Chief of Thieves: Excerpt 2



August 23, 1864


Godfrey raced toward the burning American Ranche, visible in the distance. He had left his wife, Matilda, and his family safe back at his ranch compound, and was aware that he was at risk from Cheyenne along the two mile ride. When he arrived at the American, there was no one to be seen. No guests, no Cheyenne. Just a burning hotel.

Over the past two months the skirmishing among the settlers, the Cheyenne, and various small groups of Colorado Volunteers had intensified. Stages were being attacked, cattle stolen, and settlers besieged with increasing frequency. The Indians had now escalated from stealing horses and cattle to actually killing cattle. The Cheyenne had massacred the Hungate family only twenty-five miles from Denver City in June. Just days before the horse stealing band had attacked Lily and Gus near the South Platte. The family’s scalped and mutilated bodies, including their two little girls, were put on public display in Denver City. Fears of a general Indian uprising were in the air.

Godfrey turned his horse toward the South Platte to warn Iliff at his ranch. As he crossed the river, he saw a small band of Cheyenne downriver but didn’t think they’d seen him. As he neared Iliff’s, he was surprised by a larger band off to his left. They were coming fast down the slope of the hill south of Iliff’s. He fired a warning shot into the air. All the Cheyenne out here knew him. He was hard not to recognize, disheveled grey beard flying in all directions as he raced across the prairie.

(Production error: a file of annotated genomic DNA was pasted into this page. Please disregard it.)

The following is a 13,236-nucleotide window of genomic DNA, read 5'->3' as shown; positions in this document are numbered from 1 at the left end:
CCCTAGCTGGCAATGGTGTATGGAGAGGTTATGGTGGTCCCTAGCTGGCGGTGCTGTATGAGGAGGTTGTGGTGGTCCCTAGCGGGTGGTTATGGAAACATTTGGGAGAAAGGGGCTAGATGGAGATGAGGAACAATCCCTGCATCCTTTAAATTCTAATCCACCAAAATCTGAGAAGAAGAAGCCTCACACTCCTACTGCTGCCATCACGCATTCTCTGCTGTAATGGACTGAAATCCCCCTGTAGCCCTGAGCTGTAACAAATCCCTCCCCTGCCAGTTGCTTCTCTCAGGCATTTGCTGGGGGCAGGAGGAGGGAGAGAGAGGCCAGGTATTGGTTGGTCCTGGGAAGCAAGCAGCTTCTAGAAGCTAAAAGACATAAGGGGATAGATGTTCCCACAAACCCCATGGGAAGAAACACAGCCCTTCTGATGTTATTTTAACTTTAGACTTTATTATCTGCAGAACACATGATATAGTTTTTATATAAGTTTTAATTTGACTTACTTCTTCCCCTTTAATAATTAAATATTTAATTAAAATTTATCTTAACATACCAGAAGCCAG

The Indians returned his fire, then raced after him.

Godfrey could see the ranch house up ahead, but no people. And the Cheyenne were gaining. One arrow had stuck harmlessly, but comically, between his legs in front of him on his saddle. He continued firing, wounding one but not slowing down the rest.

After another two hundred yards, he could hear a change in the whoops of his pursuers and looked back as he fired at them. They were reining in and looking over his right shoulder. Godfrey turned just in time to see Lily and Lincoln, her escaped slave hired ranch hand, ride by him, shooting as they charged into the Cheyenne.  As he turned his horse to join them, he could see it wasn’t necessary. Lily and Lincoln were pulling their horses to a stop as the Indians raced back the way they’d come. Three lay dead. One was on one knee, getting up.

Godfrey watched in disbelief as Lincoln rode over, leaned down, pulled the wounded Indian up behind him, and trotted him over to one of the Indian ponies.

“You always save people trying to kill you?” He said to Lincoln when he trotted back.

Lincoln shrugged. “Lily doesn’t like killing people in cold blood.”

Godfrey shook his head in disbelief. “Ma’am, I sure hope you get over that before they kill you some day.”

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